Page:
Promising solutions for narrowing health inequities

September 4, 2019

Dear Changemakers,

How can we ensure that everyone has the same chance to live a long, healthy life, regardless of their race or ethnicity, how much money they earn, or where they live? Achieving this ambitious goal requires us to reach beyond health care to make sure all people have stable housing, nutritious food, a safe environment, and freedom from racial discrimination, violence, despair, and injustice.

In addition to providing lifesaving and life-enhancing medical care, institutions that deliver and pay for health care are increasingly identifying and addressing these types of social needs that profoundly influence people’s health and health inequities. As part of our latest Next50 inquiry, Urban Institute experts engaged with health care providers, thought leaders, and payers across the country. Our newest Next50 Catalyst brief, available today, examines promising solutions these changemakers are exploring to help meet people’s health-related social needs and narrow health inequities. Urban researchers also identify areas where today’s health care payers, plans, and providers need more information to take these promising strategies to the next level.

Reducing health inequities in this country presents a significant, urgent challenge. Disparities by race, ethnicity, and socioeconomic status are already affecting people’s longevity and quality of life—and they could worsen in the decades ahead. Stagnating wages and limited resources among families struggling financially threaten to increase the mortality rate and prevalence of chronic diseases. Our aging population could further exacerbate these trends in the overall population and escalate competing demands on government income support and health programs. We, however, believe a more equitable future is possible.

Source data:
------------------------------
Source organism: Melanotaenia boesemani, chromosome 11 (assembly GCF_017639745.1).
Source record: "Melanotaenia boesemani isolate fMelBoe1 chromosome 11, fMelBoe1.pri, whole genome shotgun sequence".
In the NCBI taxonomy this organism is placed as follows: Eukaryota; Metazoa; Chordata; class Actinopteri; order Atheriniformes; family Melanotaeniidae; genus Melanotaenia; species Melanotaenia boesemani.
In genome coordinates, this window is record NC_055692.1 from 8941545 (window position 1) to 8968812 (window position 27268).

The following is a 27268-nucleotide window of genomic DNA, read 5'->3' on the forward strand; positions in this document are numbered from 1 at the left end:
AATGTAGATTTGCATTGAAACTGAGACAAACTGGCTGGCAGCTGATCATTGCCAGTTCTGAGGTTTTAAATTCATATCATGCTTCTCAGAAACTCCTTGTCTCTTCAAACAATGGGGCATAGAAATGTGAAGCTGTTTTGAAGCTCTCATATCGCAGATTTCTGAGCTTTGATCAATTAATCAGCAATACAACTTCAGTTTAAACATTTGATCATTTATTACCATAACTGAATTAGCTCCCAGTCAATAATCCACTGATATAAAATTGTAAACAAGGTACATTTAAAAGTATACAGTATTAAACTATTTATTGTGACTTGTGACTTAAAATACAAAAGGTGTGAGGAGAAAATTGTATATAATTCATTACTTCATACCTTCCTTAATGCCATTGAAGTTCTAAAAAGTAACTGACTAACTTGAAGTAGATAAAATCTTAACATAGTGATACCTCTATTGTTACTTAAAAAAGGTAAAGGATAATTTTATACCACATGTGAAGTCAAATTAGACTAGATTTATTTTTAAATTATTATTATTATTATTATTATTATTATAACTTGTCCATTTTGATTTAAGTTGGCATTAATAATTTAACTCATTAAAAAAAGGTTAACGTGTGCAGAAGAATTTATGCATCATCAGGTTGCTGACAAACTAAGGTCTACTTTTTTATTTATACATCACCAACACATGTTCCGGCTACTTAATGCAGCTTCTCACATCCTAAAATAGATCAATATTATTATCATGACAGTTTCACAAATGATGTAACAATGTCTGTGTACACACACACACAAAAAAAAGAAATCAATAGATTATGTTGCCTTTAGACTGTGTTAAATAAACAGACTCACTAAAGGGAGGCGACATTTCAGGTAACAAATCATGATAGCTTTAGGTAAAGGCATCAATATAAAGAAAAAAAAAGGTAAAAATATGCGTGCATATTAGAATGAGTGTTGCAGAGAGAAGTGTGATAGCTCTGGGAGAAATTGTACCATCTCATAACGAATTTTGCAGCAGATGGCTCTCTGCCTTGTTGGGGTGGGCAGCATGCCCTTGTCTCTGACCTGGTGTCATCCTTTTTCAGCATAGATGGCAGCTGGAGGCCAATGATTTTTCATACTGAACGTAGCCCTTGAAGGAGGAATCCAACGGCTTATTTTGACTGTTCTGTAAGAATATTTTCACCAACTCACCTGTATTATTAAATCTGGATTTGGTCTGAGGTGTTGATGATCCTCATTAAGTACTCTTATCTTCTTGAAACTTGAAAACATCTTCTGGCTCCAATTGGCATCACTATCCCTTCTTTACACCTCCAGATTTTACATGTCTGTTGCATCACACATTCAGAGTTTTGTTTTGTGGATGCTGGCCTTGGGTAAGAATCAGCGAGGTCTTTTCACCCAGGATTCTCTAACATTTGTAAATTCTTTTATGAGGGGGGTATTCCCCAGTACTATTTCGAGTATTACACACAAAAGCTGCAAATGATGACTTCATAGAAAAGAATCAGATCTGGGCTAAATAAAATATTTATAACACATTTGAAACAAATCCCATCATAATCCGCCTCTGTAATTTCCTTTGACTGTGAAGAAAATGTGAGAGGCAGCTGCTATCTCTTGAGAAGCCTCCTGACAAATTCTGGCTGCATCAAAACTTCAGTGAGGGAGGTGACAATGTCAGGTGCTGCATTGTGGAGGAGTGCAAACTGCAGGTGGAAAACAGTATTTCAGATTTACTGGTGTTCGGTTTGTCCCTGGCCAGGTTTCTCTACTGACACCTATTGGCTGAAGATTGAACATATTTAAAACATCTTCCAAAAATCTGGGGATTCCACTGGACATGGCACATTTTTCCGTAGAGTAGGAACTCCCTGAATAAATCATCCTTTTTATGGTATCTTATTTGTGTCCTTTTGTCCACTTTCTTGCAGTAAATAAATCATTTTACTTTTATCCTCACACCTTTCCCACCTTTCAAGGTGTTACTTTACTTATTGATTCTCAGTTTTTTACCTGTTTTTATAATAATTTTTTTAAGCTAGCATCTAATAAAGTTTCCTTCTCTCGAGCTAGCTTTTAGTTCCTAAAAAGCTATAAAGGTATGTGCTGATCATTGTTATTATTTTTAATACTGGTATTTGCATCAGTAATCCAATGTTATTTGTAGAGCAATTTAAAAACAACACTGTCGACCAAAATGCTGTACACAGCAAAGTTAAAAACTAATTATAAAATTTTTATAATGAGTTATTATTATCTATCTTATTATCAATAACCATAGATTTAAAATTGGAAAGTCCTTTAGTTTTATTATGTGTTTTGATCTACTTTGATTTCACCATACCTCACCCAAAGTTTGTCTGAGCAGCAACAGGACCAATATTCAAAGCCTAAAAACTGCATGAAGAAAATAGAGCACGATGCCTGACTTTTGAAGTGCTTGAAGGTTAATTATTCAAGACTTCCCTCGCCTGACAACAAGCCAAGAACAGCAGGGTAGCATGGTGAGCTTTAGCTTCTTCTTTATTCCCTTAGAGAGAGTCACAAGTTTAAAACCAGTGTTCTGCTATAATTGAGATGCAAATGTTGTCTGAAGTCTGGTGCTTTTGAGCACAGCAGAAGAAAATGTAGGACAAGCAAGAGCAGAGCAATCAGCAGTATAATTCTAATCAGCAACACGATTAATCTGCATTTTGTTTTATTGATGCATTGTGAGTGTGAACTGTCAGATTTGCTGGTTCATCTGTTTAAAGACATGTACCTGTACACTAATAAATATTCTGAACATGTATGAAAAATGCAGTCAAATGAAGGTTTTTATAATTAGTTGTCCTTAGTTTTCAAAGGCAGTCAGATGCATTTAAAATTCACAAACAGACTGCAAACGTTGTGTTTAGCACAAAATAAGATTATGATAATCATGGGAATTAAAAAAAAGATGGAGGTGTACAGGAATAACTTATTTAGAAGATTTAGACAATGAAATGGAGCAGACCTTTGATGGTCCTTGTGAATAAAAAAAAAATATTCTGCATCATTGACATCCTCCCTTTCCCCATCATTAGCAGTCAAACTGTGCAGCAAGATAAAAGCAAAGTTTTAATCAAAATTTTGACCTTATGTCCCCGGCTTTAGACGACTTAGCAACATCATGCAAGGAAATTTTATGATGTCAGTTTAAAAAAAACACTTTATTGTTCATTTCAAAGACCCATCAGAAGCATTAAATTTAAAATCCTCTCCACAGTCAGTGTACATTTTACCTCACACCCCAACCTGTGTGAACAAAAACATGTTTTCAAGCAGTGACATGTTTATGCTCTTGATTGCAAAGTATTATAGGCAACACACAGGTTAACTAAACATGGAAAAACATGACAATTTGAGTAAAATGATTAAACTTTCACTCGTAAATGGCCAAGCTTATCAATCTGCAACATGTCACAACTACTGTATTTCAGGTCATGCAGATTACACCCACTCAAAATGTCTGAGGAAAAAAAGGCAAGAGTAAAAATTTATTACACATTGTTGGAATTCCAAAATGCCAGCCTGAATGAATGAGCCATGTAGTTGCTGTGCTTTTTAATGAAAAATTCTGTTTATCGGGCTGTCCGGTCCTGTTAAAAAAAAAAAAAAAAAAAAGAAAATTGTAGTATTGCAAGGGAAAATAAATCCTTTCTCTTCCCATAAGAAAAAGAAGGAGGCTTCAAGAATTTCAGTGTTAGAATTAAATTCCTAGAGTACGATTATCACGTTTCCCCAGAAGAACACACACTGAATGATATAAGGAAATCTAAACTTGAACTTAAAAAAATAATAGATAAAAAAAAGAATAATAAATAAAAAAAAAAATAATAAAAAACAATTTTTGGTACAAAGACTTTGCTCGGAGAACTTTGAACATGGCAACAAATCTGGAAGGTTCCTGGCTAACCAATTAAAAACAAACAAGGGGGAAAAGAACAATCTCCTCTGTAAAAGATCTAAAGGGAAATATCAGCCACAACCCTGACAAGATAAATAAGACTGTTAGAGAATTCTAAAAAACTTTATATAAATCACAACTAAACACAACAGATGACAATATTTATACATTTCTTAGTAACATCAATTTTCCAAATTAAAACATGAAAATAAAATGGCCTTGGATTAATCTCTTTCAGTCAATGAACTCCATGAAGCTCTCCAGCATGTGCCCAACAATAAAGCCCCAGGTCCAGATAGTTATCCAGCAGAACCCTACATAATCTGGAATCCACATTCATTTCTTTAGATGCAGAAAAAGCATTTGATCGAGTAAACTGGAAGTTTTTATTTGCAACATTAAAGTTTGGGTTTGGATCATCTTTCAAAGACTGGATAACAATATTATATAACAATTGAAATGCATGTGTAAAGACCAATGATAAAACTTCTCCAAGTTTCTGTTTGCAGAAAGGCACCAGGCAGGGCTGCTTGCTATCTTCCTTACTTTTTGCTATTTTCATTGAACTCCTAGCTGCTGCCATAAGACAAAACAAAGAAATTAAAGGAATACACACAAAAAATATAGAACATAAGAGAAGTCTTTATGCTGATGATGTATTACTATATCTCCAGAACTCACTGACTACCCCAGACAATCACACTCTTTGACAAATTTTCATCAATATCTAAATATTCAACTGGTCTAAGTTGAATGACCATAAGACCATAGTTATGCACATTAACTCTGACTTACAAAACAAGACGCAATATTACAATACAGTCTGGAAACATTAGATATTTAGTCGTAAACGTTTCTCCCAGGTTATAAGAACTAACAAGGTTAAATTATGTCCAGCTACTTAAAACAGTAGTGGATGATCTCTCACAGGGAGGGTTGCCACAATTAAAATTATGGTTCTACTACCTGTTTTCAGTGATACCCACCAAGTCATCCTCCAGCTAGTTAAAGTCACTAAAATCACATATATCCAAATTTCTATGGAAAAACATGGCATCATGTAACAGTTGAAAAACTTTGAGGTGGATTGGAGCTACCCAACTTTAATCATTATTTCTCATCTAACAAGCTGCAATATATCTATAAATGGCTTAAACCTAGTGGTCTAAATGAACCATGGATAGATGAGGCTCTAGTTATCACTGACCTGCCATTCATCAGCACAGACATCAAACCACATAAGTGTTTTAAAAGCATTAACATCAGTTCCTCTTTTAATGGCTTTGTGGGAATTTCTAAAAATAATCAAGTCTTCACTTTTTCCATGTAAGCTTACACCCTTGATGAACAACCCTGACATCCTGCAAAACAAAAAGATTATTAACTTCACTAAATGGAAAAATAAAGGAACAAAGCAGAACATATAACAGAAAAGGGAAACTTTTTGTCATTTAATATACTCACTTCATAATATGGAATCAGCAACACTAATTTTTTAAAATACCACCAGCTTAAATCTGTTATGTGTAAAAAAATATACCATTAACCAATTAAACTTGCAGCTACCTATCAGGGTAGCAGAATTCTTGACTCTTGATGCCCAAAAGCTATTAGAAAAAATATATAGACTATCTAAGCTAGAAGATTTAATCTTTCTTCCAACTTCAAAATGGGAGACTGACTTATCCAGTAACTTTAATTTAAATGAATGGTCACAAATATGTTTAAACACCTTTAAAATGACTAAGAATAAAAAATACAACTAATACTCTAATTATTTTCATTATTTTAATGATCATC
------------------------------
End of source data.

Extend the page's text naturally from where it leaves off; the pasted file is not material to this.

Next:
Health care providers and payers are addressing the social problems that do the greatest harm to their clients’ health by exploring these solutions:

  • systematically assessing patients’ health-related social needs
  • building community resource platforms and networks that connect patients to needed services and track their progress
  • providing health care-sector incentives for investments in nonmedical services that improve people’s health or save medical costs
  • providing sustainable financing for cross-sector initiatives that address patient’s health-related social needs
  • aligning their organizational policies and practices to reduce unmet health-related social needs and address inequities

Based on Urban experts’ conversations with changemakers in the health sector, we surfaced the following three priority areas where payers, plans, and providers say they need more information to help them accelerate promising strategies.

  • Identify social needs with the biggest impacts on health—such as hunger, social isolation, and exposure to violence—to better target interventions and investments that improve people’s well-being, narrow disparities, and reduce costs.
  • Build an evidence base of cost-effective interventions proven to address people’s health-related social needs so health care payers and providers can easily find out what works and for whom.
  • Assess strategies for integrating health, social services, and other systems to better measure costs and savings over time and across sectors and better serve patients’ health-related social needs.

I look forward to hearing your reactions as we pursue these important questions.

Warmly,
Sarah